Maybe I ought to update that sentiment. You see, for the past few days I've been on a real blue-bummer. Depressed, foriong, wistful, out-of-sorts, irritable, proceeding straight through melancholy and rapidly approaching contemplating purchasing a first class ticket to San Francisco on United Airlines and hope that they're really ready when I am, grabbing a Checker Taxi upon my arrival there, directing the driver to take me to the middle of the Golden Gate Bridge, giving him the last few coins of the realm, get out and just jump the heck over the side into oblivion and an eternity of shoveling fossil fuel in hell.
You may wonder; "why would a mild-mannered university professor as handsome as I, seemingly with everything to live for contemplate doing such a thing. I have a good position, am looked up to by those shorter than I, eat well--or at least a lotS-as anyone can see, travel to some of the world's great destinations — Kingman, Yuma, Needles, Baker and a little place that I'm sure you've all heard of—Truck Stop. Why would I go to the great city built by "the stuff that dreams are made of" and jump off into Neptune's lair?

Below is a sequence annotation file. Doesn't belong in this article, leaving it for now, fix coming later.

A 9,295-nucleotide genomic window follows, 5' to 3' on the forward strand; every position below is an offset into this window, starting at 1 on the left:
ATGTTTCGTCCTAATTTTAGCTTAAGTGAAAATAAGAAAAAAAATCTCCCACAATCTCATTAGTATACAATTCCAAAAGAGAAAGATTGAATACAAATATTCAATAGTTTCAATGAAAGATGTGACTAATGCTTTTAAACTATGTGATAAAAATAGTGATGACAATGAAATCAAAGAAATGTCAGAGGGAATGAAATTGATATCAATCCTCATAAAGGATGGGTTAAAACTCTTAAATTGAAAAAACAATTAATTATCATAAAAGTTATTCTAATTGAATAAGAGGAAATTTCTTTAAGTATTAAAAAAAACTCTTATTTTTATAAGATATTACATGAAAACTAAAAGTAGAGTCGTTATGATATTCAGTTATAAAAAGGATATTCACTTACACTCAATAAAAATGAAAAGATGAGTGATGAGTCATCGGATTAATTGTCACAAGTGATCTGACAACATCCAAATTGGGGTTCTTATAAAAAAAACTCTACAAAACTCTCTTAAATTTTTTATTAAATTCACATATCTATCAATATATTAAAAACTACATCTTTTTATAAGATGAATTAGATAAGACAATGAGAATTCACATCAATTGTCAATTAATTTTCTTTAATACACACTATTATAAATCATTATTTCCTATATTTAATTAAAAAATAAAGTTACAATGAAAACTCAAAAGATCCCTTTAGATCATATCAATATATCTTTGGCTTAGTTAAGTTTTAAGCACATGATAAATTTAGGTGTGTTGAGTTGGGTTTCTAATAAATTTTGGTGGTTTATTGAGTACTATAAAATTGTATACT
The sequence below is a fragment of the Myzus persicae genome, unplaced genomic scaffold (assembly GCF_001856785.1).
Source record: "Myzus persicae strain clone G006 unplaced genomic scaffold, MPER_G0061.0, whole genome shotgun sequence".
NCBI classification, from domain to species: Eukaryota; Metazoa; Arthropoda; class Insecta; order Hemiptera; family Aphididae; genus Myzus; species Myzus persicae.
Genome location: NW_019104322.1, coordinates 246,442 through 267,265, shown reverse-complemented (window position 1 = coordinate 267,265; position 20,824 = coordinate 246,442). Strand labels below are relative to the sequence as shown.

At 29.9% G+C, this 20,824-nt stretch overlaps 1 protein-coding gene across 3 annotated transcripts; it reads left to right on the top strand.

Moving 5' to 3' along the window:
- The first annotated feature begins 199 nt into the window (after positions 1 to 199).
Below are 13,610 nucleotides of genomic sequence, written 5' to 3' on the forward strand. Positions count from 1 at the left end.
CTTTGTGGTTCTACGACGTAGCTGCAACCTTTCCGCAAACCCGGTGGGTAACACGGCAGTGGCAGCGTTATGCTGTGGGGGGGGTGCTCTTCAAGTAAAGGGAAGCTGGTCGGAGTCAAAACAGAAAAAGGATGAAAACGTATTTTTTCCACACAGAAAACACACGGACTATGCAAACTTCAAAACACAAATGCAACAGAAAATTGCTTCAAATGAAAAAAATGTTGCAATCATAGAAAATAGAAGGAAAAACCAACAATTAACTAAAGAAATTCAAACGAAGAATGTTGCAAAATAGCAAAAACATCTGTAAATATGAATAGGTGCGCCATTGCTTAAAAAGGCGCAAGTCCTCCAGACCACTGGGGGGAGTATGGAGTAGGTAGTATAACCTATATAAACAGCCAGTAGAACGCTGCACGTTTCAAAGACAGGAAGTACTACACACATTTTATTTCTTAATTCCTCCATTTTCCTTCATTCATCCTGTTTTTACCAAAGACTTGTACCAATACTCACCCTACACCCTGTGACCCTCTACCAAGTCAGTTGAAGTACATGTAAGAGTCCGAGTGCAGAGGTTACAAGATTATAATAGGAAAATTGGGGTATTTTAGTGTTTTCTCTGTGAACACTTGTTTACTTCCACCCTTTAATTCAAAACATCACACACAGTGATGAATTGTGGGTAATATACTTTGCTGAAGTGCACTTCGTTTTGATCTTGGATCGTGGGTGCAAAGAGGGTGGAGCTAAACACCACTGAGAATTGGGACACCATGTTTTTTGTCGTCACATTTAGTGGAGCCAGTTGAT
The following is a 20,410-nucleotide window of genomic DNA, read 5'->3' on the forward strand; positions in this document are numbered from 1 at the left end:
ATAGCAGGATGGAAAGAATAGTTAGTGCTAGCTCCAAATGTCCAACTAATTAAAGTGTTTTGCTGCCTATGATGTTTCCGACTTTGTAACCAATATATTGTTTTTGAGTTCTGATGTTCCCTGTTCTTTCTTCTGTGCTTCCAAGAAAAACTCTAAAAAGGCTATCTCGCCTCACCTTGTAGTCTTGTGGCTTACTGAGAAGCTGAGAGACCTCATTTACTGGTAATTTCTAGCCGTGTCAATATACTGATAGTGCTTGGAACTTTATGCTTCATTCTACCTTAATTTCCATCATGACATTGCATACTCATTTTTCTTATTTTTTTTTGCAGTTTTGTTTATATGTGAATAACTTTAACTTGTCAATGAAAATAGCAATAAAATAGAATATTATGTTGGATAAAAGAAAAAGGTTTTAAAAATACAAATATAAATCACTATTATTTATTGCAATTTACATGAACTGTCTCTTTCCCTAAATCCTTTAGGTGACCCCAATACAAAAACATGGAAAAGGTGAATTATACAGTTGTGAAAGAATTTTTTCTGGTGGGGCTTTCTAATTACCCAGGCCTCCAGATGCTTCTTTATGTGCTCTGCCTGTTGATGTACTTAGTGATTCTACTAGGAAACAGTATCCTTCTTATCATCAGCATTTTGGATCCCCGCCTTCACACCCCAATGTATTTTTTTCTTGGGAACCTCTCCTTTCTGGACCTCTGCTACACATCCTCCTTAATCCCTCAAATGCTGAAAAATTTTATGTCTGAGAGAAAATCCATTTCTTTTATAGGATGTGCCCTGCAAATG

Well, I'll tell you. After a lifetime of living in a society where seemingly there are only two places where true equal opportunity could be found—Hawaii
Five 0 (there it doesn't matter who you are; young, old, ugly, beautiful, male
female, black, white, red, brown or what--if you break the law, McGarrettEis gonna say; "Book him llano") and gambling where everyone has an equal chance of winning, I have discovered in recent days that it is no longer true for the latter. You see, over at Arizona Charlie's place they're having an "Arizona Charlie" look-a-like contest. The winner will receive $200 bucks. I could use $200 bucks. If I didn't get it I would get along without it but I could really use $200 bucks.
All week I've had a feeling--a feeling that my luck would change with the next contest and what happens? Ha. It's a contest for a look-a-like for a white guy named Arizona Charlie. I guess I have been feeling badly.
Yeah. My luck changed alright. It got worse. There are only two things that will keep me from taking that trip—the trip to San Francisco--and they are going ahead and entering that look-a-like contest and winning the $200 bucks or getting a solemn pledge from the solemn pledge givers that they'll never again run a contest which aces out a whole segment of the population. After all, what will people think? What can they think? Now I know why I didn't get to play the part of Moses in the Cecil B. DeMille's production of the Ten Commandments and why Charleston Heston did. Not that he was a better actor but that Cecil
had a notion of what Moses looked like and I did not fit that notion.